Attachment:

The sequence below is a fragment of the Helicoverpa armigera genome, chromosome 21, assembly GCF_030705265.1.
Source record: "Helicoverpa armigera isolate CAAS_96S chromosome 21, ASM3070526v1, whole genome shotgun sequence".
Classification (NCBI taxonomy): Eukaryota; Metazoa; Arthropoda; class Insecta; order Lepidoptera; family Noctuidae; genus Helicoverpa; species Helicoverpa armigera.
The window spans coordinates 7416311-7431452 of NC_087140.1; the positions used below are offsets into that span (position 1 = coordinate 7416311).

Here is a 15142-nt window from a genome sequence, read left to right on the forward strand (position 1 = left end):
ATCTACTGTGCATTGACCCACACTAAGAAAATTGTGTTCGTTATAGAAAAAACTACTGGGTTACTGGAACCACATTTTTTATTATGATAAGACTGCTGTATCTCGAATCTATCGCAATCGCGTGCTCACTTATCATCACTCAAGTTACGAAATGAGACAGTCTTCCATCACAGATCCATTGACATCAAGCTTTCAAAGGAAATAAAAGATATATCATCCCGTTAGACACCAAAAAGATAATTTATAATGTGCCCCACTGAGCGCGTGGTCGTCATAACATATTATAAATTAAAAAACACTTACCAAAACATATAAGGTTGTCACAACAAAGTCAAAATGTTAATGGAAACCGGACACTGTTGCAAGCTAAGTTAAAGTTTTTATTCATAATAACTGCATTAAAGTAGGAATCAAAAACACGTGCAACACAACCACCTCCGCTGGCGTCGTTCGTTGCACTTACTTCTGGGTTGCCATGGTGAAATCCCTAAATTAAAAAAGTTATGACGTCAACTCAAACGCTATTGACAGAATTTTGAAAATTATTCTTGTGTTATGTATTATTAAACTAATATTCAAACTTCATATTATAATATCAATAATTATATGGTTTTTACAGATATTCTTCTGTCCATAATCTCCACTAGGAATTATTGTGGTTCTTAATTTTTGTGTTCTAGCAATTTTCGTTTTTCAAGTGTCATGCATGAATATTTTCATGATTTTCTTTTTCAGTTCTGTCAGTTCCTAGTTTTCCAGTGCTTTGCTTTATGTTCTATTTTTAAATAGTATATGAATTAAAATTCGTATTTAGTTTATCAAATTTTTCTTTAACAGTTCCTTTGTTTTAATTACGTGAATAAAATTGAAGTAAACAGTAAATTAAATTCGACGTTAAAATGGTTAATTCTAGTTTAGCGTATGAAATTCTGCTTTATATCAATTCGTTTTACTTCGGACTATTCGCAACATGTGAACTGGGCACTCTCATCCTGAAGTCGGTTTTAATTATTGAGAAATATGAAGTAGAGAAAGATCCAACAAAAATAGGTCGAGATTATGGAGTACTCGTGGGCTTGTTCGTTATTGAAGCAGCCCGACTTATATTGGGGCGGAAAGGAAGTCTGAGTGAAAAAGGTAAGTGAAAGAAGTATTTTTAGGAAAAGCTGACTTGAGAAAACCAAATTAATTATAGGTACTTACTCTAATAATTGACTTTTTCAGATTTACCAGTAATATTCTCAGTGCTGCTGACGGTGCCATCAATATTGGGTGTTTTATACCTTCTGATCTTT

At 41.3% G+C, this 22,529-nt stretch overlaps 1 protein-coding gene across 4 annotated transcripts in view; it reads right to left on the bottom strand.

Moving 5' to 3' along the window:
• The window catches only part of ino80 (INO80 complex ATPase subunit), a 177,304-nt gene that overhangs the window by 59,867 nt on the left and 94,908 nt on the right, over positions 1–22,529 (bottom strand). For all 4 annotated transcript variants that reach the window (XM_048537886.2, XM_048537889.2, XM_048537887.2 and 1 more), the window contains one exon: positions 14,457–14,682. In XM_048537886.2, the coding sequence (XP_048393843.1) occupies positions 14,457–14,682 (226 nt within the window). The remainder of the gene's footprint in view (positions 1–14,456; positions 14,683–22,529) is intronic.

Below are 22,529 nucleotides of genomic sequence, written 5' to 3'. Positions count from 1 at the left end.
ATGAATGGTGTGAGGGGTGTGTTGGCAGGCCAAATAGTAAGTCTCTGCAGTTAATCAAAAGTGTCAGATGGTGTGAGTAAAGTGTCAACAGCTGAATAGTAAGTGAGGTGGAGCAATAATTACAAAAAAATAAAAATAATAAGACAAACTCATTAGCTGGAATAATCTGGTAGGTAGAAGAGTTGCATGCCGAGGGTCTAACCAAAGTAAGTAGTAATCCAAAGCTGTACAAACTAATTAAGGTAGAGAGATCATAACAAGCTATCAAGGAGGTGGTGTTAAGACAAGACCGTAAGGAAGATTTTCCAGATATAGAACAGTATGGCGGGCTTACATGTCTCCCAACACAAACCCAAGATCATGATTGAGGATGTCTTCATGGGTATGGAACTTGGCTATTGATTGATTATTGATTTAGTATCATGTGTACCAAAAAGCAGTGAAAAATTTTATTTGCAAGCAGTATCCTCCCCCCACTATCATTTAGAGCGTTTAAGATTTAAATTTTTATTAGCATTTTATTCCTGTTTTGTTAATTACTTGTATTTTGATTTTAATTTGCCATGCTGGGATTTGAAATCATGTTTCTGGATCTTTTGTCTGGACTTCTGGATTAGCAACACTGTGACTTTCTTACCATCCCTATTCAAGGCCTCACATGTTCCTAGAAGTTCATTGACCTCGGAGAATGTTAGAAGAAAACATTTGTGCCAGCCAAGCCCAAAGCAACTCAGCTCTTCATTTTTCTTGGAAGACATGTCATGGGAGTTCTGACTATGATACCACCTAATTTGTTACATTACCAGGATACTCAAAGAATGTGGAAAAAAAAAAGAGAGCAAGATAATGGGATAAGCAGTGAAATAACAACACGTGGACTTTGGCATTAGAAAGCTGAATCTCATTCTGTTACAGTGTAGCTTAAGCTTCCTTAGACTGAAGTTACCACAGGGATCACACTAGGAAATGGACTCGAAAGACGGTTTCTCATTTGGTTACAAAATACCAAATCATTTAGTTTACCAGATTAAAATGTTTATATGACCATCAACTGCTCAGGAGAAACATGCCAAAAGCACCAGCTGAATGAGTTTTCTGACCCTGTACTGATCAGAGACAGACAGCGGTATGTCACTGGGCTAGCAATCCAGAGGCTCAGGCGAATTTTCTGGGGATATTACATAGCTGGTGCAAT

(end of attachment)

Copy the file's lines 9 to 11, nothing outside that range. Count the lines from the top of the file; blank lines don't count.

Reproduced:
• The window catches only part of ino80 (INO80 complex ATPase subunit), a 177,304-nt gene that overhangs the window by 59,867 nt on the left and 94,908 nt on the right, over positions 1–22,529 (bottom strand). For all 4 annotated transcript variants that reach the window (XM_048537886.2, XM_048537889.2, XM_048537887.2 and 1 more), the window contains one exon: positions 14,457–14,682. In XM_048537886.2, the coding sequence (XP_048393843.1) occupies positions 14,457–14,682 (226 nt within the window). The remainder of the gene's footprint in view (positions 1–14,456; positions 14,683–22,529) is intronic.

Below are 22,529 nucleotides of genomic sequence, written 5' to 3'. Positions count from 1 at the left end.
ATGAATGGTGTGAGGGGTGTGTTGGCAGGCCAAATAGTAAGTCTCTGCAGTTAATCAAAAGTGTCAGATGGTGTGAGTAAAGTGTCAACAGCTGAATAGTAAGTGAGGTGGAGCAATAATTACAAAAAAATAAAAATAATAAGACAAACTCATTAGCTGGAATAATCTGGTAGGTAGAAGAGTTGCATGCCGAGGGTCTAACCAAAGTAAGTAGTAATCCAAAGCTGTACAAACTAATTAAGGTAGAGAGATCATAACAAGCTATCAAGGAGGTGGTGTTAAGACAAGACCGTAAGGAAGATTTTCCAGATATAGAACAGTATGGCGGGCTTACATGTCTCCCAACACAAACCCAAGATCATGATTGAGGATGTCTTCATGGGTATGGAACTTGGCTATTGATTGATTATTGATTTAGTATCATGTGTACCAAAAAGCAGTGAAAAATTTTATTTGCAAGCAGTATCCTCCCCCCACTATCATTTAGAGCGTTTAAGATTTAAATTTTTATTAGCATTTTATTCCTGTTTTGTTAATTACTTGTATTTTGATTTTAATTTGCCATGCTGGGATTTGAAATCATGTTTCTGGATCTTTTGTCTGGACTTCTGGATTAGCAACACTGTGACTTTCTTACCATCCCTATTCAAGGCCTCACATGTTCCTAGAAGTTCATTGACCTCGGAGAATGTTAGAAGAAAACATTTGTGCCAGCCAAGCCCAAAGCAACTCAGCTCTTCATTTTTCTTGGAAGACATGTCATGGGAGTTCTGACTATGATACCACCTAATTTGTTACATTACCAGGATACTCAAAGAATGTGGAAAAAAAAAAGAGAGCAAGATAATGGGATAAGCAGTGAAATAACAACACGTGGACTTTGGCATTAGAAAGCTGAATCTCATTCTGTTACAGTGTAGCTTAAGCTTCCTTAGACTGAAGTTACCACAGGGATCACACTAGGAAATGGACTCGAAAGACGGTTTCTCATTTGGTTACAAAATACCAAATCATTTAGTTTACCAGATTAAAATGTTTATATGACCATCAACTGCTCAGGAGAAACATGCCAAAAGCACCAGCTGAATGAGTTTTCTGACCCTGTACTGATCAGAGACAGACAGCGGTATGTCACTGGGCTAGCAATCCAGAGGCTCAGGCGAATTTTCTGGGGATATTACATAGCTGGTGCAAT